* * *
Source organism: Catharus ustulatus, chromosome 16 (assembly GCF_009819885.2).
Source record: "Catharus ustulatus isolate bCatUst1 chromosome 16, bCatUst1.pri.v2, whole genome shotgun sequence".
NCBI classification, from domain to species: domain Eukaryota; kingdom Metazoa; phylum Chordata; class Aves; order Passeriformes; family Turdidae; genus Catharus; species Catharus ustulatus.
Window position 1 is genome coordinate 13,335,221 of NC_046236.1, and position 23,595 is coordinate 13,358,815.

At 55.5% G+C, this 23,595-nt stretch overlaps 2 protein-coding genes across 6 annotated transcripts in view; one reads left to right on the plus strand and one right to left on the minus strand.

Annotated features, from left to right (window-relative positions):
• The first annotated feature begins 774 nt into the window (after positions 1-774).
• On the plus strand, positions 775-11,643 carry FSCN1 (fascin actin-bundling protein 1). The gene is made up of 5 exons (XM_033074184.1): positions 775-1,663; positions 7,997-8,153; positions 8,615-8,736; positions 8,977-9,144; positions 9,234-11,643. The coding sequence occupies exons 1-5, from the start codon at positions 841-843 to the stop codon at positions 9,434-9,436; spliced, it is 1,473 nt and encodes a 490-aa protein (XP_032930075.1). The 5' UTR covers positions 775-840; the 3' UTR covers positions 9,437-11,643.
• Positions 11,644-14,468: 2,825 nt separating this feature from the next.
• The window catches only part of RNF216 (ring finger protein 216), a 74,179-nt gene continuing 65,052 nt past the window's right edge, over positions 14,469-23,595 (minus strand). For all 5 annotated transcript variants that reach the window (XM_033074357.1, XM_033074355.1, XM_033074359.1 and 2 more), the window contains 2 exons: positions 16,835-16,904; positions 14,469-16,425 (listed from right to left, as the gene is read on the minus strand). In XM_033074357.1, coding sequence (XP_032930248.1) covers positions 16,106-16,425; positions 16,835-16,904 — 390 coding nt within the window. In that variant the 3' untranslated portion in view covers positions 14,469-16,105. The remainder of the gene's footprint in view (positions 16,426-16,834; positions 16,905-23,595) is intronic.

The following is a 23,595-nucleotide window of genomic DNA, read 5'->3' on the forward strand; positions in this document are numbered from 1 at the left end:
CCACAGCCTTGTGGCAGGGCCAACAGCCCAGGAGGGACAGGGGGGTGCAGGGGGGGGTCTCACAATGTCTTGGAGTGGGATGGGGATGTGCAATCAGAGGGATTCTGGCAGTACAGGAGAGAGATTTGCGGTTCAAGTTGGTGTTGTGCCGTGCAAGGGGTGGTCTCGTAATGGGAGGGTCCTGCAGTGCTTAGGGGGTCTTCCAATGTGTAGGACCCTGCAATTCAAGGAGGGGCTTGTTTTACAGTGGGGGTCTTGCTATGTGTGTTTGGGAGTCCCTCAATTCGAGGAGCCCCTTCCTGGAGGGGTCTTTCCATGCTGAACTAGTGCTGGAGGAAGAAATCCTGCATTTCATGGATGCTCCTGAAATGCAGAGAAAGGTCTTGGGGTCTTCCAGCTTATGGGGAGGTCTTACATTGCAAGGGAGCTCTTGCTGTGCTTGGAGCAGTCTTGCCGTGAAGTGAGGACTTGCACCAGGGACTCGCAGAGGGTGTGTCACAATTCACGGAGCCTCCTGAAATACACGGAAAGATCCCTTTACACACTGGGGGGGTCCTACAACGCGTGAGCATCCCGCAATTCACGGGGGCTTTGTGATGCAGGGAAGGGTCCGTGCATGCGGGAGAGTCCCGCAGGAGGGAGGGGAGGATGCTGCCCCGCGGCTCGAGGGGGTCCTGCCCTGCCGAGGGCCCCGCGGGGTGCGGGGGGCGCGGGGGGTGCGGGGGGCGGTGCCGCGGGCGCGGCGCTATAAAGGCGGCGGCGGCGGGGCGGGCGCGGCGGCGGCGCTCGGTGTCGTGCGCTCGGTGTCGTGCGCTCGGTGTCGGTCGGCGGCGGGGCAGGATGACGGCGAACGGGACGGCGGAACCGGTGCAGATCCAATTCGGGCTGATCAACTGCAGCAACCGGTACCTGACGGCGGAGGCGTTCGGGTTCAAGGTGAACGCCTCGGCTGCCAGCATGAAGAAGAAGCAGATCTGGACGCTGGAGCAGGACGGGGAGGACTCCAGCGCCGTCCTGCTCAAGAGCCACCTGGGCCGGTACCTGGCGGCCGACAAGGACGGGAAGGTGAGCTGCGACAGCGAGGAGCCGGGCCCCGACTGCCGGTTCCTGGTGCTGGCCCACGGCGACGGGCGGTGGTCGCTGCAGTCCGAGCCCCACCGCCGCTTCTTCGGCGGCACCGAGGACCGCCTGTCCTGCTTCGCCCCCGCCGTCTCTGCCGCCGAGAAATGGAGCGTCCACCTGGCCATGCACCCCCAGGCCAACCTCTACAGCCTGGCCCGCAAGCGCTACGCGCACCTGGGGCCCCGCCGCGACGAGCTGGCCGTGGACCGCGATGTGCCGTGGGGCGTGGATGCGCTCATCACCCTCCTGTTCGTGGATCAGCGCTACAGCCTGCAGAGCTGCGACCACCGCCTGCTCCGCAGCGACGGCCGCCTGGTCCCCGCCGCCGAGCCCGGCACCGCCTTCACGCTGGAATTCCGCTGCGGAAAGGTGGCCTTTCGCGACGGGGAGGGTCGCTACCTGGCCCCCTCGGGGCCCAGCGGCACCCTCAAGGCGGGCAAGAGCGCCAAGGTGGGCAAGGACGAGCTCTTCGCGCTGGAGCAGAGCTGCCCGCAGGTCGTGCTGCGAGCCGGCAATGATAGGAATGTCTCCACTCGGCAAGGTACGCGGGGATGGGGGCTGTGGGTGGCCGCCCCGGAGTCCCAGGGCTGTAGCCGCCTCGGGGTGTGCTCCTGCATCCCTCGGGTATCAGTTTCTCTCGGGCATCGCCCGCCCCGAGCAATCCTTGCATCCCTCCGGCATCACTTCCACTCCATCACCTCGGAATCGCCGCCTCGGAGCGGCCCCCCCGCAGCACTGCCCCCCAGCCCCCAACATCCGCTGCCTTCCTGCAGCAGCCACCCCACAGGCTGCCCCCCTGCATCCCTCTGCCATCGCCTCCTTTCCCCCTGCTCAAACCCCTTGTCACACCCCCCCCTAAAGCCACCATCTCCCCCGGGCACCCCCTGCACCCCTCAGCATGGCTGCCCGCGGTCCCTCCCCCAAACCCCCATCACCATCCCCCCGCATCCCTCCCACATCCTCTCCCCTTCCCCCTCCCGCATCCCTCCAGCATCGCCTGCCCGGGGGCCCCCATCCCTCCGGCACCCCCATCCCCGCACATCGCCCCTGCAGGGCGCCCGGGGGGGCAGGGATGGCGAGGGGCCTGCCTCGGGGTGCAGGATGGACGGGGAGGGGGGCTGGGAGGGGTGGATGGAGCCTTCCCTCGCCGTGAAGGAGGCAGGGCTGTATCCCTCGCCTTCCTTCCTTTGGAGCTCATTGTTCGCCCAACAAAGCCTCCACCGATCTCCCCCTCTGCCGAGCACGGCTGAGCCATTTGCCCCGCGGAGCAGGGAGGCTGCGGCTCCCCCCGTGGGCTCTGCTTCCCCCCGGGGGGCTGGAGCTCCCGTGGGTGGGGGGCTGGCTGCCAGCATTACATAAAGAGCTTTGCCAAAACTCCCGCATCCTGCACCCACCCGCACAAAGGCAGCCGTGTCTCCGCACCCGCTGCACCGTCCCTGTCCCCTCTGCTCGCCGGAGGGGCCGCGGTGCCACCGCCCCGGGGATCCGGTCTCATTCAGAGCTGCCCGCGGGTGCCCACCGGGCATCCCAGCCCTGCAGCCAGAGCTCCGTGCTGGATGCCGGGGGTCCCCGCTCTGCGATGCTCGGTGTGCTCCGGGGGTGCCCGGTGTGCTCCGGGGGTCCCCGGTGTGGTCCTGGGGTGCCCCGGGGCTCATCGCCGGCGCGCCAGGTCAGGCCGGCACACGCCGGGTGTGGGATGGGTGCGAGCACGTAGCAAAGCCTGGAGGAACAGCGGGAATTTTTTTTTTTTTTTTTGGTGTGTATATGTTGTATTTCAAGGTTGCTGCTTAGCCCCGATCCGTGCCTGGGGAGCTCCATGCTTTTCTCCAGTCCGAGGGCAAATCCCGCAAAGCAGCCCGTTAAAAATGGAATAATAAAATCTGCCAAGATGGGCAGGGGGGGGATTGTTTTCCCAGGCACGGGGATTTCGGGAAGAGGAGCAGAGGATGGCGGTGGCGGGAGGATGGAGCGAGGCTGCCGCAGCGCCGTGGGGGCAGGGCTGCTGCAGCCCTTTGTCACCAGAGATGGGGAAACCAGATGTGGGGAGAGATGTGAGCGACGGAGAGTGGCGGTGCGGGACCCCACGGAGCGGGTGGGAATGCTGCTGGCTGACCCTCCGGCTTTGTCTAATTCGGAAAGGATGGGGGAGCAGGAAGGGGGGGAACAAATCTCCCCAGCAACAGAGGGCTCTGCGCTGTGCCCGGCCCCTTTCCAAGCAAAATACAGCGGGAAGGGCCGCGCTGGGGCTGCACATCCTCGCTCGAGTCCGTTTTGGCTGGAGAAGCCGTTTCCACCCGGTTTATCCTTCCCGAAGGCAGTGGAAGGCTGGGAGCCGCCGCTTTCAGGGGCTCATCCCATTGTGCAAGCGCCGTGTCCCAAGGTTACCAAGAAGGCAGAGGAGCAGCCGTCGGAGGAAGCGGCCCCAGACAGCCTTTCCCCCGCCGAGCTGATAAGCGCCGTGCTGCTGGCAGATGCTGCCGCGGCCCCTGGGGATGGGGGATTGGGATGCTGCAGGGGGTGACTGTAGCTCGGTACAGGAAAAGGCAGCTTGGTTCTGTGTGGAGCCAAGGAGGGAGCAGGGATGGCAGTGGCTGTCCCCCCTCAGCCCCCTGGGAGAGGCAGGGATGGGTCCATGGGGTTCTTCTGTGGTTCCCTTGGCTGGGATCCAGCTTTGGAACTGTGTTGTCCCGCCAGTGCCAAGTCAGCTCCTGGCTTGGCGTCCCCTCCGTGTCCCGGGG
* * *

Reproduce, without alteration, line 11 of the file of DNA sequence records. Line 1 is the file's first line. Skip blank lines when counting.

The following is a 23,595-nucleotide window of genomic DNA, read 5'->3' on the forward strand; positions in this document are numbered from 1 at the left end: